Results of an NMC Protocol A Test indicate a high potential for efficacy as a post-milking teat dip/spray.
______________________________________Formulation tested Example 3Contact time 10 minutesMaterial tested Organism Log reduction______________________________________Deosan Teatcare* S. uberis 3.33PL 5645/40020.4250% Chlorhexidine E. coli 1.86gluconateDeosan Super Excel* S. uberis 4.15PL 5645/40090.5% Iodophor E. coli 3.07Example 3 S. uberis 3.94 E. coli 2.76______________________________________ (*Both standard products are fully licensed and of proven mastitis prophylactic efficacy.)
The immediate conclusion is that the formulation of Example 3 shows the potential for a full efficacious effect as a post-milking mastitis prophylactic product.
______________________________________Test Protocol BS 3286 Suspension test Neutralizer Thiosulphate Organisms Bacillus cereus spores Soil Absent Temperature Ambient Contact 1 minute______________________________________ ppm Halogen titrated as Initial countFormulation Tested I2 orgs/ml % Kill______________________________________Cidex (glutaraldehyde) -- 2.0 × 105 90activated *Hypochlorite 4% w/w 2.9 × 105 82solution available chlorineIodophor solution 2500 2.9 × 105 85Iodine monochloride 4000 1.6 × 104 >99.994solution at pH 0.5Iodine monochloride 4000 2.0 × 104 93solution at pH 2.5Iodine bromide 4000 1.6 × 104 >99.994dissolved in hydro-chloric acid pH 4Example 1 4000 2.0 × 104 >99.994Example 4 75% 18750 1.8 × 105 99.92Example 4 50% 12500 " 99.91Example 4 40% 10000 " 99.91Example 4 30% 7500 " 99.91Example 4 20% 5000 " 99.9Example 4 10% 2500 " 99.9Example 4 5% 1250 " 99.5Example 4 2.5% 625 " 99.3Example 4 1.0% 250 " 96Example 5 4000 2.0 × 105 99.997______________________________________ (*Cidex is a well known commercially available sporicide)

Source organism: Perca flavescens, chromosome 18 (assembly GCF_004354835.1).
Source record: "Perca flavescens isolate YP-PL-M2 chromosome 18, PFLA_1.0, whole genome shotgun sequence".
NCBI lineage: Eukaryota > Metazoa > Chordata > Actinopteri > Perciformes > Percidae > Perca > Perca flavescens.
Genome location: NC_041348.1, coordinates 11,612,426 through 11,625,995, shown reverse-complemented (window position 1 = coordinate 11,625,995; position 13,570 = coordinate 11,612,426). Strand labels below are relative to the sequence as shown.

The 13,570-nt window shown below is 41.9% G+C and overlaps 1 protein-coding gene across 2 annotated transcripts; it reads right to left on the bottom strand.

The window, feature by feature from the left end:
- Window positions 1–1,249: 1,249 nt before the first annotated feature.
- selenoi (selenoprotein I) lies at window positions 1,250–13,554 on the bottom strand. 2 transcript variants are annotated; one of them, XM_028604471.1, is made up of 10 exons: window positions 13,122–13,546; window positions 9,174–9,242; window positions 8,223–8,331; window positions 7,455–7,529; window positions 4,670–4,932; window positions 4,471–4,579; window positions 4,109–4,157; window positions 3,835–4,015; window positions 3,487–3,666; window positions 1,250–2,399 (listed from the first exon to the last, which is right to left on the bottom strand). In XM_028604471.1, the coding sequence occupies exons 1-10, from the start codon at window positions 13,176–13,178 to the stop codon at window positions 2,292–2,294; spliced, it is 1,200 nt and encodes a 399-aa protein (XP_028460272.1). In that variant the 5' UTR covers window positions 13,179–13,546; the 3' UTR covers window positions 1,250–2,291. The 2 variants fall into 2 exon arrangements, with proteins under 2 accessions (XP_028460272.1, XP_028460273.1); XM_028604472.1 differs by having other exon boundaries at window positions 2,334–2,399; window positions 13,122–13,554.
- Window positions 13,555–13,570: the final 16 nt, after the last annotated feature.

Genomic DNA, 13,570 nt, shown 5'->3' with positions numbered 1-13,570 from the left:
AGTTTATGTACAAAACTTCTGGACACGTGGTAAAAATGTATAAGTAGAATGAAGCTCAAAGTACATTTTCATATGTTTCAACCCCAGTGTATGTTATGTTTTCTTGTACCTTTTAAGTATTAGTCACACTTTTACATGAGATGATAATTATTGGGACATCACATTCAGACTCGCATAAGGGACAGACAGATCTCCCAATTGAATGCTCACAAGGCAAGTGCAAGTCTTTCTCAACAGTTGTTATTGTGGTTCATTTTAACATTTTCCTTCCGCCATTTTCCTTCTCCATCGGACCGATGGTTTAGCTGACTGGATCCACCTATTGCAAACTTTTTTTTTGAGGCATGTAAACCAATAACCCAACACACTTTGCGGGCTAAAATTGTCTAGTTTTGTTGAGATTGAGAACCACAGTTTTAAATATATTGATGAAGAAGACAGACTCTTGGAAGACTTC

A further example has been prepared for use as a pre-milking teat dip for dairy cattle. The formulation test is as follows and was prepared without recourse to a premix.
______________________________________Example 9 % w/w______________________________________Water Q.S.Iodine 1.19Caustic soda (46%) 2.00Potassium iodate 0.55Sodium bromide 10.00Hydrochloric acid 10.00Phosphoric acid 5.00Caustic soda (46%) ˜7.00 to pH 4Amphoteric surfactant 0.10(Genamin KB2X)______________________________________
The mixer was charged with most of the water, the caustic soda, potassium iodate and iodine were added and stirred until dissolved. The sodium bromide was added and dissolved. On addition of the hydrochloric acid and the phosphoric acid, the solution turned brown and the iodine bromide was formed. The solution was then adjusted to pH 4 and a suitable surfactant optionally added. The remaining water was calculated and the batch brought up to 100% w/w.
The specification agreed and used is as follows:
______________________________________Halogens as I2 2.4% w/w ± 0.08%pH 4 ± 0.5Clear brown homogeneous solutionFoams if surfactant has been used.______________________________________
This product has been tested on farms.
A 10% dilution of Example 9 was selected for the first trial because it was felt that, if successful, it would be the most economically viable to the farmer. Table 2.1 below shows the statistically significant results calculated using a paired t-test.
TABLE 2.1__________________________________________________________________________ MEAN COUNTS (per ml) StatisticalMicrobiological Test Farm With predip Without predip Significance (%)__________________________________________________________________________Total Bacterial Count 1+ 2+ 3 13.5 × 103 24.8 × 103 90Anaerobic Spores 1+ 3 12 18 90Staphylococcus aureus 1 + 2 + 3 633 1065 95Streptococcus faecalis 1+ 2 284 676 90__________________________________________________________________________
The 90% statistical significance achieved when the Total Bacterial Counts (TBC) for all the farms are compared (with predip v. without predip) is a valuable result. The average reduction from 24.8×1033 (without predip) to 13.5×103 (with predip) means that the TBC has dropped from a Band B to a Band A hygiene level.